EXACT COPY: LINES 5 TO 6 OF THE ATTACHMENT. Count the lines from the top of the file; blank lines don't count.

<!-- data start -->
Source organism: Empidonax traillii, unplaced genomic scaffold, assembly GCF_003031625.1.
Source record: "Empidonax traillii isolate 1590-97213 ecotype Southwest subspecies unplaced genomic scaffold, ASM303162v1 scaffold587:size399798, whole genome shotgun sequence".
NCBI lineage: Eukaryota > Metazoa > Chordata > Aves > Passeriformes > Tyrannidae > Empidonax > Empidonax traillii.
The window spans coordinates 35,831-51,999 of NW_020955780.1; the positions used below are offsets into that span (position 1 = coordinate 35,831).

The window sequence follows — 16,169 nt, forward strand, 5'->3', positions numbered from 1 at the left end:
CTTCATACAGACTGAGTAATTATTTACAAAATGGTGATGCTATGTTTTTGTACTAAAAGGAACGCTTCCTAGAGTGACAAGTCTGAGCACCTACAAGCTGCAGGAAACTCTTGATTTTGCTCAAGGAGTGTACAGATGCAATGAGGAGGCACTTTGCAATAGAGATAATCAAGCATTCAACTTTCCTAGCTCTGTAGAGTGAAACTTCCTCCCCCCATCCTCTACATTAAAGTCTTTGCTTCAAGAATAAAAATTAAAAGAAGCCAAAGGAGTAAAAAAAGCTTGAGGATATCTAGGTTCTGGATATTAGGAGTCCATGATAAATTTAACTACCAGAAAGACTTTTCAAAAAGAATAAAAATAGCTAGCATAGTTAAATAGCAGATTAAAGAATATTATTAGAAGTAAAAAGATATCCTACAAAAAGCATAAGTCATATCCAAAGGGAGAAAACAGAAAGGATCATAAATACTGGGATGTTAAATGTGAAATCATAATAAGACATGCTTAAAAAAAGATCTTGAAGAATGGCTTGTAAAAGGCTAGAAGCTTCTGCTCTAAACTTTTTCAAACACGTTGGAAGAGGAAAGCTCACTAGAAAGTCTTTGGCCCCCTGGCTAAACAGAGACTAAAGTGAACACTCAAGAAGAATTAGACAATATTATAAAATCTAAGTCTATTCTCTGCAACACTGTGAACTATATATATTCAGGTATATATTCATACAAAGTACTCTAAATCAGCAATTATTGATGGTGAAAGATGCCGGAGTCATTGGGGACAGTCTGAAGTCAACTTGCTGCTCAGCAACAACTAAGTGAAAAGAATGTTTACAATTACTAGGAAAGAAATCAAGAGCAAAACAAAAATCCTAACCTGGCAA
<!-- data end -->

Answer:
The window sequence follows — 16,169 nt, forward strand, 5'->3', positions numbered from 1 at the left end:
CTTCATACAGACTGAGTAATTATTTACAAAATGGTGATGCTATGTTTTTGTACTAAAAGGAACGCTTCCTAGAGTGACAAGTCTGAGCACCTACAAGCTGCAGGAAACTCTTGATTTTGCTCAAGGAGTGTACAGATGCAATGAGGAGGCACTTTGCAATAGAGATAATCAAGCATTCAACTTTCCTAGCTCTGTAGAGTGAAACTTCCTCCCCCCATCCTCTACATTAAAGTCTTTGCTTCAAGAATAAAAATTAAAAGAAGCCAAAGGAGTAAAAAAAGCTTGAGGATATCTAGGTTCTGGATATTAGGAGTCCATGATAAATTTAACTACCAGAAAGACTTTTCAAAAAGAATAAAAATAGCTAGCATAGTTAAATAGCAGATTAAAGAATATTATTAGAAGTAAAAAGATATCCTACAAAAAGCATAAGTCATATCCAAAGGGAGAAAACAGAAAGGATCATAAATACTGGGATGTTAAATGTGAAATCATAATAAGACATGCTTAAAAAAAGATCTTGAAGAATGGCTTGTAAAAGGCTAGAAGCTTCTGCTCTAAACTTTTTCAAACACGTTGGAAGAGGAAAGCTCACTAGAAAGTCTTTGGCCCCCTGGCTAAACAGAGACTAAAGTGAACACTCAAGAAGAATTAGACAATATTATAAAATCTAAGTCTATTCTCTGCAACACTGTGAACTATATATATTCAGGTATATATTCATACAAAGTACTCTAAATCAGCAATTATTGATGGTGAAAGATGCCGGAGTCATTGGGGACAGTCTGAAGTCAACTTGCTGCTCAGCAACAACTAAGTGAAAAGAATGTTTACAATTACTAGGAAAGAAATCAAGAGCAAAACAAAAATCCTAACCTGGCAA